Thursday, July 31, 2008

Blurred Out on Google Maps; Using GPS Safely; and Zillow is a Ouija Board

Posted by Alan Childress

Three technological ideas to ponder:

1. The interesting IT Security post Blurred Out: 51 Things You Aren't Allowed to See on Google Maps has all the usual suspects (the White House's rooftop security devices, bomber bases, nuclear plants), some that make sense once explained (Stony Brook University, the Boring house in Pennsylvania,the city of North Oaks MN), and some odd ones (downtown Sydney, William Hurt's house, Playland Amusement Park in Rye NY). Commenters list plenty other examples and explanations.  [HatTip to EE, which also links a lyric-search and CD-cover website.]

2.  I am a big fan of GPS units and the security and confidence they bring.  They are so cheap now, and easy to use.  Even "basic" units one can buy at Wal-Mart or Amazon do all you may need (e.g., some are cheaper because they exclude Canada and Alaska, though they incorrectly and insultingly call it "continental US only" as if Alaska is an island).  Most units have a Go Home button or setting, and that is convenient from anywhere to get back on track. But consider setting the home address to a neighbor's house (or the police station) just in case your car is stolen or a valet professional gets inappropriatelyB000fcsxbq2 curious (recall a great scene in Entourage).  I feel confident that you can find your way home from the next street over if that's how you set its default.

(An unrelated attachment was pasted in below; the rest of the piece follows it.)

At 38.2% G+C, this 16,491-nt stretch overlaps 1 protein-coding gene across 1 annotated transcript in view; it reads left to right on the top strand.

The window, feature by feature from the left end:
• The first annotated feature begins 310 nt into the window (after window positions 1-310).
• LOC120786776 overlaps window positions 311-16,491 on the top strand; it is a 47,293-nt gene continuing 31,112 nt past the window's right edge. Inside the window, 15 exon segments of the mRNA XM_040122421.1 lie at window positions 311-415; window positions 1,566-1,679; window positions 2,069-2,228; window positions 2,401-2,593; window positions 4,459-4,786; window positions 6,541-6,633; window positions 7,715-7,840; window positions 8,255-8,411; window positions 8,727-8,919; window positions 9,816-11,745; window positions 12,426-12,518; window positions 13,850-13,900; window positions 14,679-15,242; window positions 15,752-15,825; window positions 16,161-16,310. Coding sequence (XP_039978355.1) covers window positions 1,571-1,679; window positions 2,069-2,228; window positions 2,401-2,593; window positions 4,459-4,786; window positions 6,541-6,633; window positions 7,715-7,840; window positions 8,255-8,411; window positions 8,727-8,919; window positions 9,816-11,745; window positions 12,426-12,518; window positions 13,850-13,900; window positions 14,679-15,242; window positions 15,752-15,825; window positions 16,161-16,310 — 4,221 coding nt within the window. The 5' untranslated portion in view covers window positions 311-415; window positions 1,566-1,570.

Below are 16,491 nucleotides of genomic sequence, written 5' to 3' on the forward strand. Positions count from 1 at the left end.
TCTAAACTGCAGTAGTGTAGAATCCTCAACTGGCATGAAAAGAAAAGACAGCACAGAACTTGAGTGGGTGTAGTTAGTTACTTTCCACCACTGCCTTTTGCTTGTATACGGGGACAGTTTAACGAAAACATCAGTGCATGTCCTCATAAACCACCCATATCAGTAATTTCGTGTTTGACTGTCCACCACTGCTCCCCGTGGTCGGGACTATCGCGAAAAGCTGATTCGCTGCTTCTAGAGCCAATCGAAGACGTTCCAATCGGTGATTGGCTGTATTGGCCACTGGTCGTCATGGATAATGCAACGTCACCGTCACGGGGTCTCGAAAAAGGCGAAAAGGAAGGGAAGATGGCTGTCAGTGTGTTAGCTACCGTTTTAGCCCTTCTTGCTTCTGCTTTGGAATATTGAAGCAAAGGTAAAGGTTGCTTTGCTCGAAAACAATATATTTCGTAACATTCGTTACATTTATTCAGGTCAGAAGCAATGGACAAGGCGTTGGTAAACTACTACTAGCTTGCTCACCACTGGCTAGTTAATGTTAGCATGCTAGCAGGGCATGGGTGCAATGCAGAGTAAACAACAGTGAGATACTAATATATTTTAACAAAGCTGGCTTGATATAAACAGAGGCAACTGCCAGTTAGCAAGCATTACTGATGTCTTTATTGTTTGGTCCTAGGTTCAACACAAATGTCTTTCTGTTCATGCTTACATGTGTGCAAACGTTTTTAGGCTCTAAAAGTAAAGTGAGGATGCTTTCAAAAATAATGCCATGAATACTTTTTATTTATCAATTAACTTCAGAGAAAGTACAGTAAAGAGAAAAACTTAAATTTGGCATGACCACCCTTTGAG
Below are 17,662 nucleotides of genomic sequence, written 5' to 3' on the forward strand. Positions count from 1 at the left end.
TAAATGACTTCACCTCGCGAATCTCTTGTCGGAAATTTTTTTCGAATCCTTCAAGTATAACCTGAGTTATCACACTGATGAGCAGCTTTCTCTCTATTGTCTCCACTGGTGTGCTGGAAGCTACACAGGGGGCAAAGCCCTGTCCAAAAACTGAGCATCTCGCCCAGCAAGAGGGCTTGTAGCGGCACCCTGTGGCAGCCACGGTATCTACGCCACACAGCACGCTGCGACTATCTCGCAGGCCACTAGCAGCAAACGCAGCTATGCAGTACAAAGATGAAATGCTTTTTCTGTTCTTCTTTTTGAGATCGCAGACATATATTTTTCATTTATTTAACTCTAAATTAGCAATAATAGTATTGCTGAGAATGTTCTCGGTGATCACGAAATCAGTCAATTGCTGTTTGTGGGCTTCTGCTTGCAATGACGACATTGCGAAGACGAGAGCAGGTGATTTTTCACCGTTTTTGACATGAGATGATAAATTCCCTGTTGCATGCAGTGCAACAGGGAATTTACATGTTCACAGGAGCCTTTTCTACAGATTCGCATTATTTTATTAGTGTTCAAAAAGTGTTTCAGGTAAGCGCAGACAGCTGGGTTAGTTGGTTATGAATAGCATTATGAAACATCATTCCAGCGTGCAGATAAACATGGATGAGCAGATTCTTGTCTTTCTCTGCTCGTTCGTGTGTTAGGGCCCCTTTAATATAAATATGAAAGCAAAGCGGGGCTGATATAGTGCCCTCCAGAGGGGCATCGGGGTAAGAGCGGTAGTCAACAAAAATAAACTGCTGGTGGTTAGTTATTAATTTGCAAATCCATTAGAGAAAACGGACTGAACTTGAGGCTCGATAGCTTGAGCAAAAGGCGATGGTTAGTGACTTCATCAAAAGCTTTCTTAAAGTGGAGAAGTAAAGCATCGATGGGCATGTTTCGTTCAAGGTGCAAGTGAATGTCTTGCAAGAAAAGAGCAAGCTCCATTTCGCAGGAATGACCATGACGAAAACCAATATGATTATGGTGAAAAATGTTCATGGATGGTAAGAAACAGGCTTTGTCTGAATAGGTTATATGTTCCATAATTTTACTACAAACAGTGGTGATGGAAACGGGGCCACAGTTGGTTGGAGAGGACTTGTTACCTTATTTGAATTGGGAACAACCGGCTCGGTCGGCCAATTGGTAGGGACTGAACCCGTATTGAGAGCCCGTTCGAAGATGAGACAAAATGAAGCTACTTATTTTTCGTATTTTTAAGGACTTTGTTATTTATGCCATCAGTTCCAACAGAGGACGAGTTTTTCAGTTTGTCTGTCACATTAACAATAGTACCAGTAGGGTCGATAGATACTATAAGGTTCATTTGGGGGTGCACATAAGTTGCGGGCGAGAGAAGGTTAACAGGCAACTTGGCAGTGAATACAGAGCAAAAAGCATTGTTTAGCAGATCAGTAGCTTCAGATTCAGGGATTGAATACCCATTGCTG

3.  Let's all quit pretending that Zillow has any basis in reality.  Any search of the web reveals error rates that would be unacceptable if it were to be taken seriously.  In my case it does not even have the correct house at my address, not even close, but it dutifully values my house (without any information about bedrooms and baths even if it were the right house) anyway at947173_ice_fishing_2 some fixed number.  I think the monkey-dart picking stocks experiment could also double for a more accurate valuation system on the web.  Meanwhile, I have set my GPS "home" as this house down the street.  If my car or GPS is ever stolen, and the thief has initiative and follow-through, I expect to see that house devalued more on Zillow.

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As Garmin creates standalone GPS devices, there is some overlap between Garmin’s capabilities and those found on other devices like the iPhone, so integrating with social networking and providing ways in which people can use Garmin’sGPS devices to connect with each other offline means that Garmin is increasing its value and moving towards the support of a more inclusive ecosystem for the use of its devices.

Posted by: Andira | Aug 21, 2008 1:07:12 AM

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